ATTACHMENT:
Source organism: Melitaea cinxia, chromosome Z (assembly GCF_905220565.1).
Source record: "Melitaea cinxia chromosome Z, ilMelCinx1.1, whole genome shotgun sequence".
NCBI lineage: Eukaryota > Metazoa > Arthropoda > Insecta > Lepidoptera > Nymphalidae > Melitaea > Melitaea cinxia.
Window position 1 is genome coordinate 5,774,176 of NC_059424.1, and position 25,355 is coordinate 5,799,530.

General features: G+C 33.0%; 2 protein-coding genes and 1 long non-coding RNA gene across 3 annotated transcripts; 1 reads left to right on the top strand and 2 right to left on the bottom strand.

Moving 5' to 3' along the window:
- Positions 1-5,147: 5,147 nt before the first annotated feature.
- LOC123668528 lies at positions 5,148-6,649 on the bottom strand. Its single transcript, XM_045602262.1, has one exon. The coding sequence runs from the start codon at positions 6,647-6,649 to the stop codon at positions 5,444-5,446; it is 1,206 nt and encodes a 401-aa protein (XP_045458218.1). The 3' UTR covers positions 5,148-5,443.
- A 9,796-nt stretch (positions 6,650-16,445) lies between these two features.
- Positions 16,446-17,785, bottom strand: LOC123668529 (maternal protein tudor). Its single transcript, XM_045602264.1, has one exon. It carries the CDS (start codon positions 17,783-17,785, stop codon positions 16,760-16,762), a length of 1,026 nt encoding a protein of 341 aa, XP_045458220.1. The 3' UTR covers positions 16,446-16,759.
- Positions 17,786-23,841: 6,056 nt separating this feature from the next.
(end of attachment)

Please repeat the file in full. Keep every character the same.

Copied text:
Source organism: Melitaea cinxia, chromosome Z (assembly GCF_905220565.1).
Source record: "Melitaea cinxia chromosome Z, ilMelCinx1.1, whole genome shotgun sequence".
NCBI lineage: Eukaryota > Metazoa > Arthropoda > Insecta > Lepidoptera > Nymphalidae > Melitaea > Melitaea cinxia.
Window position 1 is genome coordinate 5,774,176 of NC_059424.1, and position 25,355 is coordinate 5,799,530.

General features: G+C 33.0%; 2 protein-coding genes and 1 long non-coding RNA gene across 3 annotated transcripts; 1 reads left to right on the top strand and 2 right to left on the bottom strand.

Moving 5' to 3' along the window:
- Positions 1-5,147: 5,147 nt before the first annotated feature.
- LOC123668528 lies at positions 5,148-6,649 on the bottom strand. Its single transcript, XM_045602262.1, has one exon. The coding sequence runs from the start codon at positions 6,647-6,649 to the stop codon at positions 5,444-5,446; it is 1,206 nt and encodes a 401-aa protein (XP_045458218.1). The 3' UTR covers positions 5,148-5,443.
- A 9,796-nt stretch (positions 6,650-16,445) lies between these two features.
- Positions 16,446-17,785, bottom strand: LOC123668529 (maternal protein tudor). Its single transcript, XM_045602264.1, has one exon. It carries the CDS (start codon positions 17,783-17,785, stop codon positions 16,760-16,762), a length of 1,026 nt encoding a protein of 341 aa, XP_045458220.1. The 3' UTR covers positions 16,446-16,759.
- Positions 17,786-23,841: 6,056 nt separating this feature from the next.